Raw milk found to contain harmful bacteria – Food Safety Authority
Raw milk can contain harmful bacteria and therefore, the consumption of raw (unpasteurised) milk increases the risk of developing foodborne illness a new report published by the Food Safety Authority of Ireland (FSAI) states.
The FSAI continues to recommend that the sale of raw milk for direct human consumption should be prohibited in Ireland and advises that the most effective way to protect public health is to ensure that all milk is effectively heat-treated (e.g. pasteurised or boiled), especially when served to infants, children, pregnant women, older people and those with a weakened immune system or those suffering from a chronic disease.
The report details the results of an FSAI microbiological survey confirming the presence of pathogens in raw milk and the in-line filters used in the milking equipment. For raw milk samples, detection rates of Listeria monocytogenes and Campylobacter were 7% and 3%, respectively.
However, detection rates in milk filter samples were considerably higher at 20% and 22% respectively, which suggests a greater potential for contamination of raw milk. In addition, Salmonella was detected in 1% of raw milk filters and 0.5% of raw milk samples, while E. coli O26 (VTEC) was detected in 6% of raw milk filter samples showing its potential to contaminate raw milk.
Dr Wayne Anderson, Director of Food Science and Standards, FSAI, states that almost all milk on sale in Ireland is pasteurised and pasteurisation is the simplest and most reliable method to ensure that milk is safe to drink.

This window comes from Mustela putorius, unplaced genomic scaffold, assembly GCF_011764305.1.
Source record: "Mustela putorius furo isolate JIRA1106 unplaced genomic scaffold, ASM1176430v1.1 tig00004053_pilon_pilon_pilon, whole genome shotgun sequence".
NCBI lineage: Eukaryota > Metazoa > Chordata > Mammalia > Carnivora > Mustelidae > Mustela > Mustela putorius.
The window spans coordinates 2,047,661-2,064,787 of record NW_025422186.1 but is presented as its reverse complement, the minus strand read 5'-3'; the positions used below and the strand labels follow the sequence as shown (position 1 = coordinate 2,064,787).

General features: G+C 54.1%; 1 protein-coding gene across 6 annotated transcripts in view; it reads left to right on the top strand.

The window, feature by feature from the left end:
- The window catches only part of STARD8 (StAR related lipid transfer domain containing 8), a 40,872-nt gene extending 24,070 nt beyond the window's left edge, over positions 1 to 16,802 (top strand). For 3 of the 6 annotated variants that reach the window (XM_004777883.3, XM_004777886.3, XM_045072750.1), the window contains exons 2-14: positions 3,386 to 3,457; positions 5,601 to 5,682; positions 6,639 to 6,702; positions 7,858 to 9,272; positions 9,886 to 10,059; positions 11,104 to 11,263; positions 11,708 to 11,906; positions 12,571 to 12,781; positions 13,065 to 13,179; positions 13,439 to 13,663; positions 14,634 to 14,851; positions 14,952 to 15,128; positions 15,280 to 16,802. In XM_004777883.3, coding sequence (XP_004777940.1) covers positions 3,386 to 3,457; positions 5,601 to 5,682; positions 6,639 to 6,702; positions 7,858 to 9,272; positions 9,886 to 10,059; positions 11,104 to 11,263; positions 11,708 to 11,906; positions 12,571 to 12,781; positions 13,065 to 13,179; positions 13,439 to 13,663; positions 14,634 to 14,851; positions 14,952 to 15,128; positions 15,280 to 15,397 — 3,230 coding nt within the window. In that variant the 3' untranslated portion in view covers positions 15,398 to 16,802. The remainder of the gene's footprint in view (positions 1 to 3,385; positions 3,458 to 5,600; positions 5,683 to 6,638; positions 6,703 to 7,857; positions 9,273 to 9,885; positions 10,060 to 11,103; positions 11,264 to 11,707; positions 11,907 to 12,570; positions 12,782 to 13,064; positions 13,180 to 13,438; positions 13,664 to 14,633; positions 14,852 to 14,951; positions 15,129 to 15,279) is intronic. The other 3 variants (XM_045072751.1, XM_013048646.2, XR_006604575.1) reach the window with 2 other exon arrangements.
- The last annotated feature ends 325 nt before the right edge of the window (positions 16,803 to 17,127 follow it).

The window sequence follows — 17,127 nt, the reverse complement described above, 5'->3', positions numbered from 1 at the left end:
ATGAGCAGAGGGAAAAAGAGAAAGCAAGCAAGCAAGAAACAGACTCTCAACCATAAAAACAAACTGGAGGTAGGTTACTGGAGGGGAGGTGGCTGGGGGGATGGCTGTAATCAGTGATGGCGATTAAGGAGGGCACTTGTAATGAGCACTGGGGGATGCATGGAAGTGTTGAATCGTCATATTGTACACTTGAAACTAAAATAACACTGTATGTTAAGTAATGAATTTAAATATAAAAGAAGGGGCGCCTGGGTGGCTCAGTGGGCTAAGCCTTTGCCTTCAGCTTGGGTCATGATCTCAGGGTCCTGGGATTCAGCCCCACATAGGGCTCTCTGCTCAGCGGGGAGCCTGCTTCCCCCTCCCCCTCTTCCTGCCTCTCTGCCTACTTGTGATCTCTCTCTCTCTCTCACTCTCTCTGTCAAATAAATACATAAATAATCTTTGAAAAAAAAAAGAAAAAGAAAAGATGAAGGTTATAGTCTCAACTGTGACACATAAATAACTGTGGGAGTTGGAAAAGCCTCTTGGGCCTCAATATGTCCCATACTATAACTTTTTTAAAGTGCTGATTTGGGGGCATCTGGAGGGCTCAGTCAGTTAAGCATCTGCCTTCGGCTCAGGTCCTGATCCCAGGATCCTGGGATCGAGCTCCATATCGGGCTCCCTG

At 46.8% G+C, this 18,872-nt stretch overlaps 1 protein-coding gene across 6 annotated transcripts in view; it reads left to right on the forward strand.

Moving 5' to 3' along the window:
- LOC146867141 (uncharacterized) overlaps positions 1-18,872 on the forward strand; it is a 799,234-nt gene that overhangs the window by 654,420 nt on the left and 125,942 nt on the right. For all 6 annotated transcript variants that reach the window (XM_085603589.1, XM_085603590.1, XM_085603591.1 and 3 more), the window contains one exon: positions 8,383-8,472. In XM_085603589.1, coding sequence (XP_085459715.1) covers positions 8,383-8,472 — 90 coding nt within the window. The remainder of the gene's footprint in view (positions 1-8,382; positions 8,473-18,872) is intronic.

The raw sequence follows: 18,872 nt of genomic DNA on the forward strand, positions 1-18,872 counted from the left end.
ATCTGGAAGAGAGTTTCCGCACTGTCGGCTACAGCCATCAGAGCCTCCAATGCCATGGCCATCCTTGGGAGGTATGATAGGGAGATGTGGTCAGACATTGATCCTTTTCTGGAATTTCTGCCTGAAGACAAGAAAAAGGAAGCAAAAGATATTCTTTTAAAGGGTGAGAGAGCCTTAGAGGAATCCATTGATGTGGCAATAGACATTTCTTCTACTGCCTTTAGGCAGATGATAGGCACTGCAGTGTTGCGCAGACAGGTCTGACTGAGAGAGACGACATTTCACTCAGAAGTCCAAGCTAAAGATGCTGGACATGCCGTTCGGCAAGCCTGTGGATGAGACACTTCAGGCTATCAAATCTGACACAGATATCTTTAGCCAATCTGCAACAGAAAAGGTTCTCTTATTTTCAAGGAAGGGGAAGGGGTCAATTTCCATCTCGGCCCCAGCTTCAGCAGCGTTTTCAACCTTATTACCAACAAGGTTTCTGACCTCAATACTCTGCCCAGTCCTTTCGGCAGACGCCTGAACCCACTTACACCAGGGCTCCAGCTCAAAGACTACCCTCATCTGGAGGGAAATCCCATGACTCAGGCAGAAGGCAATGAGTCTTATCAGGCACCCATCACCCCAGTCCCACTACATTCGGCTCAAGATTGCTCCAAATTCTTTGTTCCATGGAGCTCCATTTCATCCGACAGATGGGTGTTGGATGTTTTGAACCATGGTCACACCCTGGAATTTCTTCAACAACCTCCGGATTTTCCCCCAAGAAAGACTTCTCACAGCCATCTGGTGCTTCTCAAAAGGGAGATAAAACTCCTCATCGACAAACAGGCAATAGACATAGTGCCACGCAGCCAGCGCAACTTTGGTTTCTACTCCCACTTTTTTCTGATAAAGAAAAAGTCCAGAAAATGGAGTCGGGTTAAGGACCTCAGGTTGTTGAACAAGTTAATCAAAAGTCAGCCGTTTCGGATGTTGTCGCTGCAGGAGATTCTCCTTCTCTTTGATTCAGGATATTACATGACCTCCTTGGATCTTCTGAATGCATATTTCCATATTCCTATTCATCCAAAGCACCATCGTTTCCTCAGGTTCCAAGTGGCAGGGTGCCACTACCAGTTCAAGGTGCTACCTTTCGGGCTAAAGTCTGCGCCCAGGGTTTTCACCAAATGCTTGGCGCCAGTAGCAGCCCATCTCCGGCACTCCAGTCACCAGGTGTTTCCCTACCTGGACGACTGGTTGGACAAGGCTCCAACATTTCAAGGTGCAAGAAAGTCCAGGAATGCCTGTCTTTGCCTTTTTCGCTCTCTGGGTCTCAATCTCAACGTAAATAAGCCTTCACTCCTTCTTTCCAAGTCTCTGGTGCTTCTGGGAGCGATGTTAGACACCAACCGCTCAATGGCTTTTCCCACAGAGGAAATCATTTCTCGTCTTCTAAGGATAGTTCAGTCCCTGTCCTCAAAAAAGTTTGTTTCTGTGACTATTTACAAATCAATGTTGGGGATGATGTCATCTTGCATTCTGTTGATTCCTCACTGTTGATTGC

“While the market for raw milk is small, it remains a serious concern given the well-documented public health risks posed by the presence of pathogens in raw milk. We are therefore recommending that raw milk should be avoided by consumers, but for those who still wish to drink it, they should, at a minimum, boil the milk before drinking it to kill any potentially harmful bacteria.”
Commenting on the ongoing risk to farm families who continue to consume raw milk in their own homes, Dr Anderson said that the FSAI is aware that any ban on the sale of raw milk would not affect those farm families who choose to consume raw milk.
“But farm families should be particularly aware of the risk to young children and pregnant women posed by drinking raw milk and also the fact that farm visitors may not be aware that they are consuming raw milk. We therefore continue to recommend the use of home pasteurisers to ensure milk is safe.”
Dr Anderson notes that, while on-farm hygiene and animal health on Irish farms have improved immensely over recent years, farms remain a significant reservoir for pathogens. Even under the best hygiene standards, it is possible that raw milk can become contaminated. Improving on-farm sanitation and hygiene will improve the quality of raw milk but will not always guarantee safety.